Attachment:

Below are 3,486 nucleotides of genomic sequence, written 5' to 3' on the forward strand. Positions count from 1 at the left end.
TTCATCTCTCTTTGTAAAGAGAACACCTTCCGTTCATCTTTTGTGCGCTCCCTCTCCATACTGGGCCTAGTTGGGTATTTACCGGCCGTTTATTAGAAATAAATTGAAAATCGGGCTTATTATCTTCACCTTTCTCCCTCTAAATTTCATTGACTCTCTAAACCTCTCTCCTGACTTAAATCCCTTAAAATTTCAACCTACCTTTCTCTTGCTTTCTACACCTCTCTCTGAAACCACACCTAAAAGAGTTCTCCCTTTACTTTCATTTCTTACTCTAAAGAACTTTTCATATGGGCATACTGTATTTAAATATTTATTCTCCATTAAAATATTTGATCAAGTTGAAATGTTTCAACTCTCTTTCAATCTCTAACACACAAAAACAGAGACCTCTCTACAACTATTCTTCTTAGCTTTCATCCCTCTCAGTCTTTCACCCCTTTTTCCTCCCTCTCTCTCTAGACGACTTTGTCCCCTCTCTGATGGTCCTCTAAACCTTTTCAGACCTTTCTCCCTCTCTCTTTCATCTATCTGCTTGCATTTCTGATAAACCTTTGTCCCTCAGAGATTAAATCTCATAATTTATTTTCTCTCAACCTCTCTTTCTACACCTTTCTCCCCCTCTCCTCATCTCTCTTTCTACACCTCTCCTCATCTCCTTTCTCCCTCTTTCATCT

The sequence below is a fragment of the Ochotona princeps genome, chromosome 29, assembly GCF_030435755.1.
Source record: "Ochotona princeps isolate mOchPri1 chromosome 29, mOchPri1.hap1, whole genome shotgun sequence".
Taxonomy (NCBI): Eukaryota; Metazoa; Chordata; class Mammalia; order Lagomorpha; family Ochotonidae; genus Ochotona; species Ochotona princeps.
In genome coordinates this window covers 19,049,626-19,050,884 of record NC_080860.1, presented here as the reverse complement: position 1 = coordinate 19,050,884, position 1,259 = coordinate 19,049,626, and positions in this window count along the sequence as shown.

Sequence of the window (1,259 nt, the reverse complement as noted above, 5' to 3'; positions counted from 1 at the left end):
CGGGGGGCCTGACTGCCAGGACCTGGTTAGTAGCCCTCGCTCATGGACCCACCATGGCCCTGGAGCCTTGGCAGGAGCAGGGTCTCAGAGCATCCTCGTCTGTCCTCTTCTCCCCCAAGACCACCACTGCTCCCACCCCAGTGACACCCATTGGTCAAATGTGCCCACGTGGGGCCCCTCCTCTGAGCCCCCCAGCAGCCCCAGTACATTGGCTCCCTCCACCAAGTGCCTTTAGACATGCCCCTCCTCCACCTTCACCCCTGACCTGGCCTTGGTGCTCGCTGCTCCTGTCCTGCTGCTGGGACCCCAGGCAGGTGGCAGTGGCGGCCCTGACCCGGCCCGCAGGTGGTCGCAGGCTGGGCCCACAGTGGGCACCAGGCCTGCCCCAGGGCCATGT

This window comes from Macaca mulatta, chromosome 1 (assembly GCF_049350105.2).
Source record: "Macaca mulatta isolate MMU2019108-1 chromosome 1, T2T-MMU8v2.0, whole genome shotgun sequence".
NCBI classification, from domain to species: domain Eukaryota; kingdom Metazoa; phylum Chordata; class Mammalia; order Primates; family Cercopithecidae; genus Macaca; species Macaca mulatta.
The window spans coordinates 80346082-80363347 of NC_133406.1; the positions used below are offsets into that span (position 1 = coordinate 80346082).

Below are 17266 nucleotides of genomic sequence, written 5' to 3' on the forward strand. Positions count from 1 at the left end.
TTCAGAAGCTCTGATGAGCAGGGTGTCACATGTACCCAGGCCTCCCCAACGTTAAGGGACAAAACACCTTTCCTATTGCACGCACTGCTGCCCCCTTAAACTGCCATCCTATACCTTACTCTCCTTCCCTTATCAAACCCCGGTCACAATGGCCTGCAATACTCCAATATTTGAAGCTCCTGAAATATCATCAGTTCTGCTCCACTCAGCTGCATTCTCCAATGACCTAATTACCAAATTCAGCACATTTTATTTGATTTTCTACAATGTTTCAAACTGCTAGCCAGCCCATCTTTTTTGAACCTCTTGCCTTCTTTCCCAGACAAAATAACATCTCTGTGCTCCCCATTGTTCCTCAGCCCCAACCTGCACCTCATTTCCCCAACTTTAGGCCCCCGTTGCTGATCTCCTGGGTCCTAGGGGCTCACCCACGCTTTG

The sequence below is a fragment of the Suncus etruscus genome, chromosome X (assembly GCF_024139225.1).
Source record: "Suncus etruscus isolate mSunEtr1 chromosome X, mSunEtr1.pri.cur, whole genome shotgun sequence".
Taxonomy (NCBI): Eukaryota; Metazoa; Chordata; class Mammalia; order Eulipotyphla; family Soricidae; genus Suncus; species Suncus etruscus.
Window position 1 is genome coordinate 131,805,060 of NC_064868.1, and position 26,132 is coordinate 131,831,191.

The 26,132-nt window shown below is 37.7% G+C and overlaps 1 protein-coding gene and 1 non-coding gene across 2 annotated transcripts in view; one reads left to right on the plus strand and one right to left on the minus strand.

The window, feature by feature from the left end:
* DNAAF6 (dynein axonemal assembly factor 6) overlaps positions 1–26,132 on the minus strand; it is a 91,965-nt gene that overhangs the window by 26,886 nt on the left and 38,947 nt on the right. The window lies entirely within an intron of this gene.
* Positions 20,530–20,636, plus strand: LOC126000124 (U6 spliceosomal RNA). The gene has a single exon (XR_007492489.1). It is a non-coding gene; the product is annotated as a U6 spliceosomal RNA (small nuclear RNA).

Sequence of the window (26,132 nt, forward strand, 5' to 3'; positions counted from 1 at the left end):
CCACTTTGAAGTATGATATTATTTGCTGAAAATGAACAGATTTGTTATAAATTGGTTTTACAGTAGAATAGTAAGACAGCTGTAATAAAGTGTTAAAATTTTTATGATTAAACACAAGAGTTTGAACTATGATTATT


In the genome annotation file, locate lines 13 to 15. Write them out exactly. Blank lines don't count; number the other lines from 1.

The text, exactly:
Below are 17266 nucleotides of genomic sequence, written 5' to 3' on the forward strand. Positions count from 1 at the left end.
TTCAGAAGCTCTGATGAGCAGGGTGTCACATGTACCCAGGCCTCCCCAACGTTAAGGGACAAAACACCTTTCCTATTGCACGCACTGCTGCCCCCTTAAACTGCCATCCTATACCTTACTCTCCTTCCCTTATCAAACCCCGGTCACAATGGCCTGCAATACTCCAATATTTGAAGCTCCTGAAATATCATCAGTTCTGCTCCACTCAGCTGCATTCTCCAATGACCTAATTACCAAATTCAGCACATTTTATTTGATTTTCTACAATGTTTCAAACTGCTAGCCAGCCCATCTTTTTTGAACCTCTTGCCTTCTTTCCCAGACAAAATAACATCTCTGTGCTCCCCATTGTTCCTCAGCCCCAACCTGCACCTCATTTCCCCAACTTTAGGCCCCCGTTGCTGATCTCCTGGGTCCTAGGGGCTCACCCACGCTTTG

The sequence below is a fragment of the Suncus etruscus genome, chromosome X (assembly GCF_024139225.1).